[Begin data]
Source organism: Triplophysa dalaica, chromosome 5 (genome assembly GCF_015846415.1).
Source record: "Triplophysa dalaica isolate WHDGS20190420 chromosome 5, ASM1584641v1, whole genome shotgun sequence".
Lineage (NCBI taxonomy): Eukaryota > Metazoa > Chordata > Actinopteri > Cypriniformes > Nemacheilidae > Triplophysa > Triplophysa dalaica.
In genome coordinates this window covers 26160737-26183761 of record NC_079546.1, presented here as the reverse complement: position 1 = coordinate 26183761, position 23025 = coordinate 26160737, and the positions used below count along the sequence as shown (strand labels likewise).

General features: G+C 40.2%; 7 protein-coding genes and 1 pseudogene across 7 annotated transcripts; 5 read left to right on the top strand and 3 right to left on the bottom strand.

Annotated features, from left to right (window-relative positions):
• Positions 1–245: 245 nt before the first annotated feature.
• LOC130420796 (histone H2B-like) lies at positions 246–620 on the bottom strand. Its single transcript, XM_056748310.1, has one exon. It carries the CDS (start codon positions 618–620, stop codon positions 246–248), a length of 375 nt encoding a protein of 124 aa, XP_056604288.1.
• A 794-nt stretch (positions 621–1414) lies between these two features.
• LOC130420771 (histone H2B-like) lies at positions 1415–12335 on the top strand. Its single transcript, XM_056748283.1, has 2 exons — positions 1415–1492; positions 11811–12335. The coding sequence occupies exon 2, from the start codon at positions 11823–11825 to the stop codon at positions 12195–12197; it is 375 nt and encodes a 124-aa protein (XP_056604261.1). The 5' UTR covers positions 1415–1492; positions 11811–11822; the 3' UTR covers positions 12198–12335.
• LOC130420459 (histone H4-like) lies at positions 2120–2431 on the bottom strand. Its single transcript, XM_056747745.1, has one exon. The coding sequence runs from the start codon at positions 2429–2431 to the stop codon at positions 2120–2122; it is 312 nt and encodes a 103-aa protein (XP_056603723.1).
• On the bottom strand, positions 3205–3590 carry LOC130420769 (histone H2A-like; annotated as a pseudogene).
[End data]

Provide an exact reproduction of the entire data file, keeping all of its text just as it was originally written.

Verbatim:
Source organism: Triplophysa dalaica, chromosome 5 (genome assembly GCF_015846415.1).
Source record: "Triplophysa dalaica isolate WHDGS20190420 chromosome 5, ASM1584641v1, whole genome shotgun sequence".
Lineage (NCBI taxonomy): Eukaryota > Metazoa > Chordata > Actinopteri > Cypriniformes > Nemacheilidae > Triplophysa > Triplophysa dalaica.
In genome coordinates this window covers 26160737-26183761 of record NC_079546.1, presented here as the reverse complement: position 1 = coordinate 26183761, position 23025 = coordinate 26160737, and the positions used below count along the sequence as shown (strand labels likewise).

General features: G+C 40.2%; 7 protein-coding genes and 1 pseudogene across 7 annotated transcripts; 5 read left to right on the top strand and 3 right to left on the bottom strand.

Annotated features, from left to right (window-relative positions):
• Positions 1–245: 245 nt before the first annotated feature.
• LOC130420796 (histone H2B-like) lies at positions 246–620 on the bottom strand. Its single transcript, XM_056748310.1, has one exon. It carries the CDS (start codon positions 618–620, stop codon positions 246–248), a length of 375 nt encoding a protein of 124 aa, XP_056604288.1.
• A 794-nt stretch (positions 621–1414) lies between these two features.
• LOC130420771 (histone H2B-like) lies at positions 1415–12335 on the top strand. Its single transcript, XM_056748283.1, has 2 exons — positions 1415–1492; positions 11811–12335. The coding sequence occupies exon 2, from the start codon at positions 11823–11825 to the stop codon at positions 12195–12197; it is 375 nt and encodes a 124-aa protein (XP_056604261.1). The 5' UTR covers positions 1415–1492; positions 11811–11822; the 3' UTR covers positions 12198–12335.
• LOC130420459 (histone H4-like) lies at positions 2120–2431 on the bottom strand. Its single transcript, XM_056747745.1, has one exon. The coding sequence runs from the start codon at positions 2429–2431 to the stop codon at positions 2120–2122; it is 312 nt and encodes a 103-aa protein (XP_056603723.1).
• On the bottom strand, positions 3205–3590 carry LOC130420769 (histone H2A-like; annotated as a pseudogene).